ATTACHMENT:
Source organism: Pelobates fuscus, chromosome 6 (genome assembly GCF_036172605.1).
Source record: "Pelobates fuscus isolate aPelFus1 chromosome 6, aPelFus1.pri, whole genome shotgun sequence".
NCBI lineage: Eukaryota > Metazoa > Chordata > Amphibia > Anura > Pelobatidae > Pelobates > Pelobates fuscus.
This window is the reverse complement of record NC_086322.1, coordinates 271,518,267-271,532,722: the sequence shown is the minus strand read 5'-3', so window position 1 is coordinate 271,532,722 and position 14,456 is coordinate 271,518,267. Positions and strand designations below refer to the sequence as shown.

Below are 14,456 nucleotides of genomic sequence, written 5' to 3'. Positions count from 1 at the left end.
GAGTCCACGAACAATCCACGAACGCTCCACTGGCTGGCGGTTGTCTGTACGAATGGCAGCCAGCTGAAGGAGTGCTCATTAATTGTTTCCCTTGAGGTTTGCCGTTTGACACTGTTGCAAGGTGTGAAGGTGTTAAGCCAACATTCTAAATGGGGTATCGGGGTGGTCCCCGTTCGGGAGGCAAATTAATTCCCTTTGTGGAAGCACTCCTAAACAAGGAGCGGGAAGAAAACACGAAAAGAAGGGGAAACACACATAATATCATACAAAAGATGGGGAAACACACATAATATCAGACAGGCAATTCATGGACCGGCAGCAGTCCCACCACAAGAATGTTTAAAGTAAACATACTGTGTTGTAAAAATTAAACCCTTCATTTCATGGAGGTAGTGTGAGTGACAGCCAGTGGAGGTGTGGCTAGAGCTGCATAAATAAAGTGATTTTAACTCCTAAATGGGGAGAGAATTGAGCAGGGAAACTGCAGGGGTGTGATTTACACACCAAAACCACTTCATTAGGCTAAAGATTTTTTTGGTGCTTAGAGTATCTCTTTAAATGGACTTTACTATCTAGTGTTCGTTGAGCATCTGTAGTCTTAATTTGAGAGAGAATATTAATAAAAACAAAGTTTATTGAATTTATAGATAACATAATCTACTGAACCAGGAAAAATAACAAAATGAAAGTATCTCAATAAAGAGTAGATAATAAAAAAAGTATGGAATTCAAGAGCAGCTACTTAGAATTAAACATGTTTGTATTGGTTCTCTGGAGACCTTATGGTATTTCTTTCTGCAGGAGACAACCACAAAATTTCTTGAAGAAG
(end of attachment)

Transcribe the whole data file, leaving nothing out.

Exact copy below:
Source organism: Pelobates fuscus, chromosome 6 (genome assembly GCF_036172605.1).
Source record: "Pelobates fuscus isolate aPelFus1 chromosome 6, aPelFus1.pri, whole genome shotgun sequence".
NCBI lineage: Eukaryota > Metazoa > Chordata > Amphibia > Anura > Pelobatidae > Pelobates > Pelobates fuscus.
This window is the reverse complement of record NC_086322.1, coordinates 271,518,267-271,532,722: the sequence shown is the minus strand read 5'-3', so window position 1 is coordinate 271,532,722 and position 14,456 is coordinate 271,518,267. Positions and strand designations below refer to the sequence as shown.

Below are 14,456 nucleotides of genomic sequence, written 5' to 3'. Positions count from 1 at the left end.
GAGTCCACGAACAATCCACGAACGCTCCACTGGCTGGCGGTTGTCTGTACGAATGGCAGCCAGCTGAAGGAGTGCTCATTAATTGTTTCCCTTGAGGTTTGCCGTTTGACACTGTTGCAAGGTGTGAAGGTGTTAAGCCAACATTCTAAATGGGGTATCGGGGTGGTCCCCGTTCGGGAGGCAAATTAATTCCCTTTGTGGAAGCACTCCTAAACAAGGAGCGGGAAGAAAACACGAAAAGAAGGGGAAACACACATAATATCATACAAAAGATGGGGAAACACACATAATATCAGACAGGCAATTCATGGACCGGCAGCAGTCCCACCACAAGAATGTTTAAAGTAAACATACTGTGTTGTAAAAATTAAACCCTTCATTTCATGGAGGTAGTGTGAGTGACAGCCAGTGGAGGTGTGGCTAGAGCTGCATAAATAAAGTGATTTTAACTCCTAAATGGGGAGAGAATTGAGCAGGGAAACTGCAGGGGTGTGATTTACACACCAAAACCACTTCATTAGGCTAAAGATTTTTTTGGTGCTTAGAGTATCTCTTTAAATGGACTTTACTATCTAGTGTTCGTTGAGCATCTGTAGTCTTAATTTGAGAGAGAATATTAATAAAAACAAAGTTTATTGAATTTATAGATAACATAATCTACTGAACCAGGAAAAATAACAAAATGAAAGTATCTCAATAAAGAGTAGATAATAAAAAAAGTATGGAATTCAAGAGCAGCTACTTAGAATTAAACATGTTTGTATTGGTTCTCTGGAGACCTTATGGTATTTCTTTCTGCAGGAGACAACCACAAAATTTCTTGAAGAAG